Indeed, Oliver Wendell Holmes was a leading intellectual figure at the advent of the Progressive Age. He was the apotheosis of evolution-atheism during the Age of Darwin's evolution-atheism revolution, which is inseparable from the unnatural law jurisprudence of Holmes. But as a practicing New England Unitarian how did Holmes become so radicalized, so hostile to the God of his fathers? Many theorize that Holmes was physically and psychologically traumatized by his involvement as a thricewounded soldier in the Civil War. (12) His experiences may have transformed his moral and jurisprudential worldview. Holmes was the son of a Victorian-era Renaissance man, Oliver Wendell Holmes, Sr. (1809-1894), who was a medical doctor, lawyer, poet, writer, philosopher, and polymath, as well as being a central figure in Boston medical, intellectual and literary circles. (13) His mother, Amelia Lee Jackson (1818-1888), was a prominent abolitionist whose genealogy was also connected to blue-blooded New England aristocracy, including family friends such as Henry James Sr., Ralph Waldo Emerson, Longfellow, James Russel Lowell, William Dean Howells, and Charles Eliot Norton. (14) With the publication of his magnum opus The Common Law in 1881, Holmes established a reputation as a legal intellectual. (15) That reputation grew as Holmes almost single-handedly began transforming American legal thinking away from the formalism of natural law (promoted by America's first law school at Harvard and its dean during that era, Christopher Columbus Langdell), and toward legal realism, legal positivism, and a progressive worldview. (16) Holmes clearly declared his original intent in the opening lines of The Common Law: "The life of the law has not been logic; it has been experience." (17)

    Holmes' legal worldview mandated a form of moral skepticism and evolution-atheism--both of which possessed an irrational, militant hatred toward the normative worldview of natural law and natural rights, which was the original jurisprudence of the constitutional Framers and the original political philosophy of America's founding documents, including the Declaration of Independence, the Constitution, and the Bill of Rights. (18) Justice Holmes' virtual one-man Progressive Revolution marked a momentous change in the history of American constitutional law and jurisprudence. (19) President Theodore Roosevelt, America's first Progressive executive, chose Holmes as his first Court appointment in 1902. (20) Holmes served on the Supreme Court until 1932; his term was during the Lochner era (1897-1937), the forty-year period which legal historians consider were last gasps of natural law jurisprudence in America. (21)

    Like the German literary movement of early Romanticism Sturm und Drang (storm and stress), which created a new literary tradition based on an existential polarity of stress and tension, American society underwent tremendous philosophical and political upheavals in constitutional law between 1880 and 1940. (22) During these sixty years, intellectuals, politicians, and the courts mandated a militant progressive paradigm into law. (23) This paradigm deconstructed the former natural law worldview (the politico-legal foundation of America's Judeo-Christian tradition which had existed since the arrival of the Pilgrims and Puritans of the early 1600s) along with natural law's equally troublesome morality-legality synthesis. (24) The new paradigm replaced natural law's integration of law and morality with legal positivism and positive law's separation (or deconstruction) of law and morality. (25) For example, Holmes' dissent in Abrams v. United States, one of his many well-known verdicts, demonstrates an aggressive unnatural law jurisprudence. (26) In this dissent, Holmes Darwinian jurisprudence considered the United States Constitution as "an experiment, as all life is an experiment" and thought that, as a result, "we should be eternally vigilant against attempts to check the expression of opinions that we loathe and believe to be fraught with death." (27)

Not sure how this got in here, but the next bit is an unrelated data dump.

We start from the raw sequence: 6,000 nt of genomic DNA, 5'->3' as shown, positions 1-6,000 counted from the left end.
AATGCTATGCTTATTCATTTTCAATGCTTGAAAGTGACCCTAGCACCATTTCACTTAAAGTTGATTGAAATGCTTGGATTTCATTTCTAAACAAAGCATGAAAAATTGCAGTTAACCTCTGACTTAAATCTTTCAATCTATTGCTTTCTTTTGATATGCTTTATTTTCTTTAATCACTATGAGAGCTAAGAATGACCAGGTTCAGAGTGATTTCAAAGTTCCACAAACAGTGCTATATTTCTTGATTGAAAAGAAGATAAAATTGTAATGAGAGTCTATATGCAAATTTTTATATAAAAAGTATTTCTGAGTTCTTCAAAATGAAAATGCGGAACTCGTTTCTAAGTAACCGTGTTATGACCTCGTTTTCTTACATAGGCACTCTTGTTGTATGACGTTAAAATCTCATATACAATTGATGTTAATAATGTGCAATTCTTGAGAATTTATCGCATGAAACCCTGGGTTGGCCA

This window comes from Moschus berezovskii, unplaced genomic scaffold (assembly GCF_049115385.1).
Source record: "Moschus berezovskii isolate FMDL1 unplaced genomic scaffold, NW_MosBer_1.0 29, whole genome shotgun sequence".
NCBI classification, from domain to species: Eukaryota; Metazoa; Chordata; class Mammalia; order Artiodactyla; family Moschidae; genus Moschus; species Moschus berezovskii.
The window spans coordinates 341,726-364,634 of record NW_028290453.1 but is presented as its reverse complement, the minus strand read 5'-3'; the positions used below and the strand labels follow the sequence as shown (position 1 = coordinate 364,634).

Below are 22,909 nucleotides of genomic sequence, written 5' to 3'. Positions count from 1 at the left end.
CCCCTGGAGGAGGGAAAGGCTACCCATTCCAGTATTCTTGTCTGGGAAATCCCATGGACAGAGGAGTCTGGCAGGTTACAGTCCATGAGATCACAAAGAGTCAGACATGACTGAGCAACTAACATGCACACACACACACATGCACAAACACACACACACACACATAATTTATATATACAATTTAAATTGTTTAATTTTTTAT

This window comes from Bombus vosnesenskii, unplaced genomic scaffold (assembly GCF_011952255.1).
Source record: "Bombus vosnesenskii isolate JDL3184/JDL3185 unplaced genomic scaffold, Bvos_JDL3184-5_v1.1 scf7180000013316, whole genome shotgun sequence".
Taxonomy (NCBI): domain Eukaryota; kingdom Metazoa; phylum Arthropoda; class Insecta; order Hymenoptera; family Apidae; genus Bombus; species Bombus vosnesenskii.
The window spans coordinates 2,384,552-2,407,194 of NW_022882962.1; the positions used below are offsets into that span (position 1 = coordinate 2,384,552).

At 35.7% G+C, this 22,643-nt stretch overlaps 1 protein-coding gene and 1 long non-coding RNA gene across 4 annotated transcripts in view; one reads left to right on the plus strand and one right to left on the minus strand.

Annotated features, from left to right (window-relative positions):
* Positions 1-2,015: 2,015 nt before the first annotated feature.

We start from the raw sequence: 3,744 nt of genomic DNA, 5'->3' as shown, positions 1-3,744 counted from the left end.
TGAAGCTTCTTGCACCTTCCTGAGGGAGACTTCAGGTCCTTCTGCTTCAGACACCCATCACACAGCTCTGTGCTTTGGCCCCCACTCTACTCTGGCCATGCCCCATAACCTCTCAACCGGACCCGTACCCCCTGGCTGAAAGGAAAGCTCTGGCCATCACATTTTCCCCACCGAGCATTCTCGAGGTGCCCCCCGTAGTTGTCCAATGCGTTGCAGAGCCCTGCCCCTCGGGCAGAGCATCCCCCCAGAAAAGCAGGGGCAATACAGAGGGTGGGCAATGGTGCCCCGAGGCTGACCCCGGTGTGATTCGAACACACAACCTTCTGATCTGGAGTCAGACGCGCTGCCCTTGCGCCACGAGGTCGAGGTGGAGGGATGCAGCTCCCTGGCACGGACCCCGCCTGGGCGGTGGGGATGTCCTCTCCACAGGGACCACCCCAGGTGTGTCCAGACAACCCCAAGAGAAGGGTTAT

During his tenure on the Supreme Court, Holmes systematically reinforced policies for government control of economic regulation, and he supported an expansive, new interpretation of freedom of speech under the First Amendment. (28) These judicial views, in addition to his idiosyncratic temperament and writing bravura, endeared him to supporters of progressive politics and socialist jurisprudence, (29) notwithstanding Holmes' profound skepticism of and disagreement with progressive politics. (30) His evolution-atheism and progressive jurisprudence defined the Progressive Age while transforming American jurisprudence. (31) His views influenced much of American legal thinking covering the first half of the twentieth century. (32) Furthermore, The Journal of Legal Studies acknowledges Holmes as one of the three most cited American legal scholars of the twentieth century. (33)

    Holmes' views, together with judicial majorities, finally broke the loyalist-liberal-atheist existential battle to undermine natural law jurisprudence. (34) In 1937, President Franklin Delano Roosevelt's Judicial Reorganization Act (i.e., FDR's court-packing plan), or the infamous "switch in time save nine," caused two previous conservative constitutionalists...